‘A thing of beauty is a joy forever’. How far and in what ways does Keats communicate this belief in his odes.Emotion was the key element of any Romantic poet, the intensity of which is present in all of Keats poems. Keats openly expressed feelings ignoring stylistic rules which suppressed other poets.Keat’s poems display a therapeutic experience, as many of his Odes show a sense of struggle to accept, and a longing to search for an emotion which he could feed off for his eternity.
As romantics emphasised beauty in order to replace the lack of religion. The quote ‘A thing of beauty is a joy forever’, I believe tormented him ever since he wrote ‘Endymion’, the Odes to be discussed are hence almost a progression of thought and understanding of his own beliefs.‘Ode to Autumn’ is perhaps the greatest of nature poems written , and I can only agree when Cedric Watts wrote that it is a ‘richly resourceful yet alert and unsentimental’. Keats creates a sumptuousness which reflects the beauty he has found in Autumn. The intonation within the first stanza is almost of excitement, as if this beauty has suddenly unleashed itself onto his senses, its effect is more powerful than the drug induced mood in ‘Nightingale’. The first line introduces us to the personified autumn. The exclamatory phrase ‘mellow fruitfulness’ heightens the syntax tone immediately and prepares the reader for a stanza rich in tactile and visual images which intensify this opening.
The beauty of autumn is emphasised through phrases like; ‘ripeness to the core’, ‘swell the gord’, ‘ o’verbrimmed their clammy cells’. Keat’s use of the adjective ‘plump’ as a verb excels this ‘ripeness’ and together intensifies the beauty, which is emphasised through the repetition of ‘more’ and ‘still more’. Keats almost forces his subject at us.The central stanza is almost a ‘breathing space’ for the reader, to interact with the poem. Keats creates a hypnotic mood almost lethargic. Keats achieves this through his language. The use of ‘carless’ and ‘soft-lifted’.
The alliteration of ‘winnowing winds’ and the assonance of ‘sound asleep’, almost attack our aural senses and draws us deep into an almost dream like state: ‘Winnowing wind, or on a half-reaped furrow sound asleep, Drowsed with the fume of poppies’.The use of ‘drowsed’ is deliberate and for emphasis, to achieve this tiredness, as does the sensual smells of ‘poppies’.The punctuation emphasises the intonation. The pause after the ‘poppies’ is symbolic as it arouses us and tempts us to smell and hence we are enticed by the drug. The pause after ‘ grannery floor’, reflects the carelessness mentioned and because it’s a natural process to pause after sitting.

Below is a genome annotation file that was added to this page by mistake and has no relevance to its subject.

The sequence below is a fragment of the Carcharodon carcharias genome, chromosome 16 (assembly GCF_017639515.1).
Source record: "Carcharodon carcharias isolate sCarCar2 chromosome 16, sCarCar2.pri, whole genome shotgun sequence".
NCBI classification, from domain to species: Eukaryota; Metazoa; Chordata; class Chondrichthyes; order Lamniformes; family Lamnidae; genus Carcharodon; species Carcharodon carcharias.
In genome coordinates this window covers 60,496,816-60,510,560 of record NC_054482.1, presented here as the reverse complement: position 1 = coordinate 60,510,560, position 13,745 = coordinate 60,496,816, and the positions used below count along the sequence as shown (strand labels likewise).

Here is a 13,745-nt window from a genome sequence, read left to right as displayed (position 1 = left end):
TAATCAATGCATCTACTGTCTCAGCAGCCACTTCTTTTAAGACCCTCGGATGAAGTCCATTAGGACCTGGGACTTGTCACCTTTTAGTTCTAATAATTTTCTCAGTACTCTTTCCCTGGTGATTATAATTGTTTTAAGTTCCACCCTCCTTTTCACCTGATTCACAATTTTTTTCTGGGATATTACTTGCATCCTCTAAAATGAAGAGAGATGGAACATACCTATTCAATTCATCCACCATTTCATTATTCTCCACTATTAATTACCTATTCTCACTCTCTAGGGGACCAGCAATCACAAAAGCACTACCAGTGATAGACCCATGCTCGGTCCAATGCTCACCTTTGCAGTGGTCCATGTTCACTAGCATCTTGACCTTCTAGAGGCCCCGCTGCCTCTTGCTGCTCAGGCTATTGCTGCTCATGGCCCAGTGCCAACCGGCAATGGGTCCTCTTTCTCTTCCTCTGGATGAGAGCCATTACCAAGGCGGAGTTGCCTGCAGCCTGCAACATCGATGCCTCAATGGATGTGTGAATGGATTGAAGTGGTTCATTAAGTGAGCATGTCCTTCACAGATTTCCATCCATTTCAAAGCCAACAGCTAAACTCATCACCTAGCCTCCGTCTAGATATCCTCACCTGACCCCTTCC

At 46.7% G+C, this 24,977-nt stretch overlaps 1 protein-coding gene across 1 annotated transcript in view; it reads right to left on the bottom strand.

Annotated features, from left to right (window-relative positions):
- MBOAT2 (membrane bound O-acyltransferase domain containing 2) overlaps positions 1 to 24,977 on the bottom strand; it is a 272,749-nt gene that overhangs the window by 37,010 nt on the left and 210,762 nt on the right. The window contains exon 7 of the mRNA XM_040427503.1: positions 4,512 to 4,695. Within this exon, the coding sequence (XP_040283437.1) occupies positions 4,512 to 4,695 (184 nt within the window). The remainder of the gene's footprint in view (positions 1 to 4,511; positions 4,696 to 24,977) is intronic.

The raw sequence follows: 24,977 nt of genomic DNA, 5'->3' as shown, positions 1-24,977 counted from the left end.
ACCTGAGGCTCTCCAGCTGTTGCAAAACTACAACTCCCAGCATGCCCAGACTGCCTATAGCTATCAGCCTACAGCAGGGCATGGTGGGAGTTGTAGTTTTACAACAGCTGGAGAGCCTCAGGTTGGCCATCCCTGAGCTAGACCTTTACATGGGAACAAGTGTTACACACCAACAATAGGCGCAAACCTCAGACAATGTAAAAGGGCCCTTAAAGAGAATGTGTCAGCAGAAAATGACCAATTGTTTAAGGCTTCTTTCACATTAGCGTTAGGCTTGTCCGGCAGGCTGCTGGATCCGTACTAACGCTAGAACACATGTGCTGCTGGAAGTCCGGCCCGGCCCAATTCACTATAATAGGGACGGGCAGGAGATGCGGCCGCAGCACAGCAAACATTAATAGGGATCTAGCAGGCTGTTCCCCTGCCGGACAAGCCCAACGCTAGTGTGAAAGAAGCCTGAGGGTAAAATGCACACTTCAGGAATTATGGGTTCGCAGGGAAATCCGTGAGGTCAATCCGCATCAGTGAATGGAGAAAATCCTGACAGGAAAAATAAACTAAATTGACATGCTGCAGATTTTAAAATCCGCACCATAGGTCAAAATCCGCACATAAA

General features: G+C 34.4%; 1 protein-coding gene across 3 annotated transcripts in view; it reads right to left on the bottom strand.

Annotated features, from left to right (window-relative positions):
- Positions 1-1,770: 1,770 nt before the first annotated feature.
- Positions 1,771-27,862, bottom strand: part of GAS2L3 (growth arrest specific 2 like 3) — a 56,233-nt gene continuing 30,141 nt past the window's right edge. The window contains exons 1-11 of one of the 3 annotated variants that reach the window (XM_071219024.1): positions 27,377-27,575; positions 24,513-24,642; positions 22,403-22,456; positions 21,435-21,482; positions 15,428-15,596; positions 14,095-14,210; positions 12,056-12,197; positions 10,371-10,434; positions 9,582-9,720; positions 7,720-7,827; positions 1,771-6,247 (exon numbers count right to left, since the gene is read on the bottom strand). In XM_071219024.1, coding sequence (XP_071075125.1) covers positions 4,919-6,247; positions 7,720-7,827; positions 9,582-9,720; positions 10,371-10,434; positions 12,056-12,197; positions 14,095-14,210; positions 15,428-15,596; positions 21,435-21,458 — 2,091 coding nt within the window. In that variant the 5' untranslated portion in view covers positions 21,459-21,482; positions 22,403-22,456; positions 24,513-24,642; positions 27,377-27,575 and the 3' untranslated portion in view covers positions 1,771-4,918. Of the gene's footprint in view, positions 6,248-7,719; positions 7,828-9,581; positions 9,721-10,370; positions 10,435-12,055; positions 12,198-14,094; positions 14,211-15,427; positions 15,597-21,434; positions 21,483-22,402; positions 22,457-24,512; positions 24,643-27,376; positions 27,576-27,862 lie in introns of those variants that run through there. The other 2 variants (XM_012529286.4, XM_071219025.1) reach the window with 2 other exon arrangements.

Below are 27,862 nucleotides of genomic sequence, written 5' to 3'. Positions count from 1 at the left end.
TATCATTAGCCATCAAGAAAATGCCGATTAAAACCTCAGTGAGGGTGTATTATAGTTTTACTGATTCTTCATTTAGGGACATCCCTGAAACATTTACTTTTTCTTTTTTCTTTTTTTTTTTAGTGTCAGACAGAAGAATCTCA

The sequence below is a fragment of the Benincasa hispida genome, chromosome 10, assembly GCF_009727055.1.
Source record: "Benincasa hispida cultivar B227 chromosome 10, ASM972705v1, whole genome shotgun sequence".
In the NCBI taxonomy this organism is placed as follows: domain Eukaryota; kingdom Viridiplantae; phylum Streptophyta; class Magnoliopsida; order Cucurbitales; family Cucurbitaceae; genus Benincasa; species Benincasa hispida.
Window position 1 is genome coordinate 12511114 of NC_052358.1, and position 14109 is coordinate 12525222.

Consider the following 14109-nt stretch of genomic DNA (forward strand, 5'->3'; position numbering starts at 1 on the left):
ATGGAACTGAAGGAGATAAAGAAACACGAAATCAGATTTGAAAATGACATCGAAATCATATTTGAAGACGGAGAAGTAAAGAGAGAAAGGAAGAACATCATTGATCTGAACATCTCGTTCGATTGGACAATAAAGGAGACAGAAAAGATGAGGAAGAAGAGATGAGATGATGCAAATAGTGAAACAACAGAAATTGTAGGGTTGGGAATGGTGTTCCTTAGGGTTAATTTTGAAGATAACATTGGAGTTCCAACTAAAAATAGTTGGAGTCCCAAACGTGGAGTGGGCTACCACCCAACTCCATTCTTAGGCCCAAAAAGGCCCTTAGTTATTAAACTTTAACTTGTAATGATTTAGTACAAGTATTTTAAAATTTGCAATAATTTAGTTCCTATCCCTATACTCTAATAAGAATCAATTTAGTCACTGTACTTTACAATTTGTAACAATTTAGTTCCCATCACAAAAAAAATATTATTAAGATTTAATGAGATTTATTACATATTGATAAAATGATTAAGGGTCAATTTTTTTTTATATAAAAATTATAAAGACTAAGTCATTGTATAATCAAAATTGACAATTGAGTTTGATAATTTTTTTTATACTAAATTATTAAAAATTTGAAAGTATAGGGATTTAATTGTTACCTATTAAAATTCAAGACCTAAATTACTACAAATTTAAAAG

Keats is helping the reader to visualise Autumn’s movements through the stanza. In this stanza the syntax is longer unlike the first verse. In the line ‘ or by a cider-press, with patient look’ Keats creates balance with the pause, which implies order and emphasises the patience, almost reflecting Keats studied view of Autumn.The lethargic mood is increased in the second stanza , in the final line with: ‘last oozings hours by hours’, as the vowel sounds soften the syntax, and the repetitive ‘hours’ almost drags the sentence along.The third stanza’s sudden questions ‘where are th songs of spring? Ay, where are they?’ are too forceful and abrupt from the mood set in the previous stanza, it is almost annoying.
It could almost be read as Keats projecting his thoughts, as if he was engulfed in Autumn’s beauty that he forgot ‘spring’. I believe Keats challenges us. We are so taken in with Autumn as he hypnotises our thoughts, that he deliberately breaks our concentration as he too has realised that seasons change and we should change with them. True, spring has its songs, but so does autumn! Keats realises that this beauty will not last forever, as seasons change, but this change brings new beauty.The onomatopoeia in the third stanza instigates a more active tone , the increasing rhythm almost represents a celebration, for the ‘Wailful choir the small gnats mourn’ is contrasted with the ‘loud bleat’,’hedge-crickets sing’, ‘redbreast whistles’